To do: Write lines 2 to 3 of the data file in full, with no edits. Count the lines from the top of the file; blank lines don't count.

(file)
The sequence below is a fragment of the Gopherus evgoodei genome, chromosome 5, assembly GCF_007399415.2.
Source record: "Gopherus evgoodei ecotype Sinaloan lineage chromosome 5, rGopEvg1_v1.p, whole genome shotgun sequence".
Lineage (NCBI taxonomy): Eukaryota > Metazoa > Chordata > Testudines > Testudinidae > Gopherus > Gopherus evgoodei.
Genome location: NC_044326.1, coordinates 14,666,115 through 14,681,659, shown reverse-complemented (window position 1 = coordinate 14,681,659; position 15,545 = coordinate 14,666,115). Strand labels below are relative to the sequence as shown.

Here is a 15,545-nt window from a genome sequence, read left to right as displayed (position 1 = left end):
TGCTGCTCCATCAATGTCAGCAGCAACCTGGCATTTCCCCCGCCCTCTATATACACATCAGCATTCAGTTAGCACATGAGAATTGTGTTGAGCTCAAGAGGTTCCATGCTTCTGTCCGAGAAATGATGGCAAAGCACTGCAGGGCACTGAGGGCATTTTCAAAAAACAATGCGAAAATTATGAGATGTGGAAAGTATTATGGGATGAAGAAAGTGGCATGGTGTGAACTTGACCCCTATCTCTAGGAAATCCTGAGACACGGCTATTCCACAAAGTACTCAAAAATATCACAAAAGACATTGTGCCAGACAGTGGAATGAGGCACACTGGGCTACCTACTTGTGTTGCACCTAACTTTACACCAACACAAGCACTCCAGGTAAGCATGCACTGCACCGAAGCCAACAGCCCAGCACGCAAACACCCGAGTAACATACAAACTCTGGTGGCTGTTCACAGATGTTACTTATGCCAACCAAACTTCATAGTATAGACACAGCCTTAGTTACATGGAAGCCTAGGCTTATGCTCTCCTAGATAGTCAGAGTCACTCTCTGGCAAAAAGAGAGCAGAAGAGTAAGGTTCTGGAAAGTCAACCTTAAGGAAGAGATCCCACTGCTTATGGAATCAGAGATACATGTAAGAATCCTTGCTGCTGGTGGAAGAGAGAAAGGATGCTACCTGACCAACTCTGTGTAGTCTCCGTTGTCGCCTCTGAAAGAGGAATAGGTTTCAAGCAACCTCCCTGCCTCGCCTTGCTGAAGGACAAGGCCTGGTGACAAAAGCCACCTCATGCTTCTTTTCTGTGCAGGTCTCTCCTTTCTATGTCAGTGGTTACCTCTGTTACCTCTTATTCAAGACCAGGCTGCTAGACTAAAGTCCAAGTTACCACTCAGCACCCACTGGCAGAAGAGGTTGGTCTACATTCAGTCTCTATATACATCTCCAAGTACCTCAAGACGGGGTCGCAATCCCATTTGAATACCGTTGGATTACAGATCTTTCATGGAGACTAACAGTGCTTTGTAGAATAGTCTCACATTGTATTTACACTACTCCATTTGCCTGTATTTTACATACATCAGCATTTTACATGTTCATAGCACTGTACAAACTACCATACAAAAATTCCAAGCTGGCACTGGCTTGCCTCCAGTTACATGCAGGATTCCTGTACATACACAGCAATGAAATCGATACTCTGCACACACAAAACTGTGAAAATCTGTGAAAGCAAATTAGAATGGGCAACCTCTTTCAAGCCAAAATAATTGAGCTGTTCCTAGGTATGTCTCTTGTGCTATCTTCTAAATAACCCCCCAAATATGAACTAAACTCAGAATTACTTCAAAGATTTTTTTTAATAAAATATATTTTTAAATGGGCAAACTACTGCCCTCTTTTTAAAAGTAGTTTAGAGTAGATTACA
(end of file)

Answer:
Source record: "Gopherus evgoodei ecotype Sinaloan lineage chromosome 5, rGopEvg1_v1.p, whole genome shotgun sequence".
Lineage (NCBI taxonomy): Eukaryota > Metazoa > Chordata > Testudines > Testudinidae > Gopherus > Gopherus evgoodei.